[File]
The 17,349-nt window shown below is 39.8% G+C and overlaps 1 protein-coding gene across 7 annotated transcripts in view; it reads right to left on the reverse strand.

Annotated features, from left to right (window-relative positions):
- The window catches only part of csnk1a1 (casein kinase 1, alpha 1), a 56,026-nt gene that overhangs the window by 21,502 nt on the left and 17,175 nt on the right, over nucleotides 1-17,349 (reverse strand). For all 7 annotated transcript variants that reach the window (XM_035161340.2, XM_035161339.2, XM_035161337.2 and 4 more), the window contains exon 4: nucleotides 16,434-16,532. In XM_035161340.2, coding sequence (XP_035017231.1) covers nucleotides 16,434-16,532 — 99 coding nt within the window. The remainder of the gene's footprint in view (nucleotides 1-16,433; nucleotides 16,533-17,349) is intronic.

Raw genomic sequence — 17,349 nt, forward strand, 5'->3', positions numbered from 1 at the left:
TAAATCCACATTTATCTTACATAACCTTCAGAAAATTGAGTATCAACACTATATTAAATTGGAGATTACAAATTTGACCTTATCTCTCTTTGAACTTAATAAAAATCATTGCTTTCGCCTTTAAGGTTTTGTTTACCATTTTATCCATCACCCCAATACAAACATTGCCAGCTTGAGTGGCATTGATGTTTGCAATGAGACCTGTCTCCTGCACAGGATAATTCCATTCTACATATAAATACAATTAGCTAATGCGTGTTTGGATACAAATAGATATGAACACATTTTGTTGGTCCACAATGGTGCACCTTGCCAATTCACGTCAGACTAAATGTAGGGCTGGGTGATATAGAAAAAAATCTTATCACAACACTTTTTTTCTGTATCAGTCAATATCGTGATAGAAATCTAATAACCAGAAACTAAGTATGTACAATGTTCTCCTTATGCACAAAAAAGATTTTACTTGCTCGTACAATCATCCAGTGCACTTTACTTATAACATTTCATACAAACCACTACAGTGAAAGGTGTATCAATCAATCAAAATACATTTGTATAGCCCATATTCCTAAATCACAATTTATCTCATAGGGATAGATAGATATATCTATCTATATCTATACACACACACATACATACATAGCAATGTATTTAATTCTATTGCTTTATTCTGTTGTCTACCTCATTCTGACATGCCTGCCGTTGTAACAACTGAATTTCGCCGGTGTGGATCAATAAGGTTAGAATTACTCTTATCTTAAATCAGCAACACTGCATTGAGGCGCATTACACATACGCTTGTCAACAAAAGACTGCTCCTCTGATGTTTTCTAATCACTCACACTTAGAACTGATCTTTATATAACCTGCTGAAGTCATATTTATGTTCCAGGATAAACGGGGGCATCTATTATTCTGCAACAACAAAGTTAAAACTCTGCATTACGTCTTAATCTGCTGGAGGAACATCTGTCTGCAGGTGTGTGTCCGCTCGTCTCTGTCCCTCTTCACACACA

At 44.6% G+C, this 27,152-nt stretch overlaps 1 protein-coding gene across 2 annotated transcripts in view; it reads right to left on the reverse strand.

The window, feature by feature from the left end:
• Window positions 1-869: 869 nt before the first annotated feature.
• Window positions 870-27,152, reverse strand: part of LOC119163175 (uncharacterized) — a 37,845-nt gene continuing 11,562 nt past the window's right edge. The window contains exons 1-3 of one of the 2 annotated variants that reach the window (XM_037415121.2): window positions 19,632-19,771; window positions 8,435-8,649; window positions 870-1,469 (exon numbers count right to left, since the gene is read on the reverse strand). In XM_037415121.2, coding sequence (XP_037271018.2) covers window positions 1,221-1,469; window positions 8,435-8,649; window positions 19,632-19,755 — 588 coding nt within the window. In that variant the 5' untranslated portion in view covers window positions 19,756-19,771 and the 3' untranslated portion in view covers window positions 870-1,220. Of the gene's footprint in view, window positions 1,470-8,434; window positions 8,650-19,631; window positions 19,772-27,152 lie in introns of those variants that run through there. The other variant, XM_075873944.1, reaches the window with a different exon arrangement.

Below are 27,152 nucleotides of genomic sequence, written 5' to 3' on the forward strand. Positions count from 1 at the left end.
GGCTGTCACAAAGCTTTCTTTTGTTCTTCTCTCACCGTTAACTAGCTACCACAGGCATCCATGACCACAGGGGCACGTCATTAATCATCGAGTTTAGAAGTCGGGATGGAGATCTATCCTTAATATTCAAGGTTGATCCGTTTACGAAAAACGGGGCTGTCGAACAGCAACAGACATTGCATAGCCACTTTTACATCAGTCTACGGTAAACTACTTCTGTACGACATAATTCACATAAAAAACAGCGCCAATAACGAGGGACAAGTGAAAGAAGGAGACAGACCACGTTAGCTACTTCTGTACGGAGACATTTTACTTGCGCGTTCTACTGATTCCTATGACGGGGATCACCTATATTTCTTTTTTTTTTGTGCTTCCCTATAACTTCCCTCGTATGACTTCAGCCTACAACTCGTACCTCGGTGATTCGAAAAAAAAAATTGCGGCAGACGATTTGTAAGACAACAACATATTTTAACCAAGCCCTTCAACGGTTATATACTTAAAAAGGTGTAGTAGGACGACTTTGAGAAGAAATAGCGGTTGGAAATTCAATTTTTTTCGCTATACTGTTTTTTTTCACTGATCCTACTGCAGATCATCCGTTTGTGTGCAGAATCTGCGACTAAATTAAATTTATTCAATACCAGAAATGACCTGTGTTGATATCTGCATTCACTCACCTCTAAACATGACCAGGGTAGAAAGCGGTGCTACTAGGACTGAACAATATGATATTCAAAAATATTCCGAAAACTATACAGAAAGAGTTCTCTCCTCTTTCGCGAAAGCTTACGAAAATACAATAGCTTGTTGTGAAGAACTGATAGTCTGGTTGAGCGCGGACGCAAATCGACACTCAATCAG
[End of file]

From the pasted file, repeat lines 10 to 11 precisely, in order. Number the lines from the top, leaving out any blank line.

Below are 27,152 nucleotides of genomic sequence, written 5' to 3' on the forward strand. Positions count from 1 at the left end.
GGCTGTCACAAAGCTTTCTTTTGTTCTTCTCTCACCGTTAACTAGCTACCACAGGCATCCATGACCACAGGGGCACGTCATTAATCATCGAGTTTAGAAGTCGGGATGGAGATCTATCCTTAATATTCAAGGTTGATCCGTTTACGAAAAACGGGGCTGTCGAACAGCAACAGACATTGCATAGCCACTTTTACATCAGTCTACGGTAAACTACTTCTGTACGACATAATTCACATAAAAAACAGCGCCAATAACGAGGGACAAGTGAAAGAAGGAGACAGACCACGTTAGCTACTTCTGTACGGAGACATTTTACTTGCGCGTTCTACTGATTCCTATGACGGGGATCACCTATATTTCTTTTTTTTTTGTGCTTCCCTATAACTTCCCTCGTATGACTTCAGCCTACAACTCGTACCTCGGTGATTCGAAAAAAAAAATTGCGGCAGACGATTTGTAAGACAACAACATATTTTAACCAAGCCCTTCAACGGTTATATACTTAAAAAGGTGTAGTAGGACGACTTTGAGAAGAAATAGCGGTTGGAAATTCAATTTTTTTCGCTATACTGTTTTTTTTCACTGATCCTACTGCAGATCATCCGTTTGTGTGCAGAATCTGCGACTAAATTAAATTTATTCAATACCAGAAATGACCTGTGTTGATATCTGCATTCACTCACCTCTAAACATGACCAGGGTAGAAAGCGGTGCTACTAGGACTGAACAATATGATATTCAAAAATATTCCGAAAACTATACAGAAAGAGTTCTCTCCTCTTTCGCGAAAGCTTACGAAAATACAATAGCTTGTTGTGAAGAACTGATAGTCTGGTTGAGCGCGGACGCAAATCGACACTCAATCAG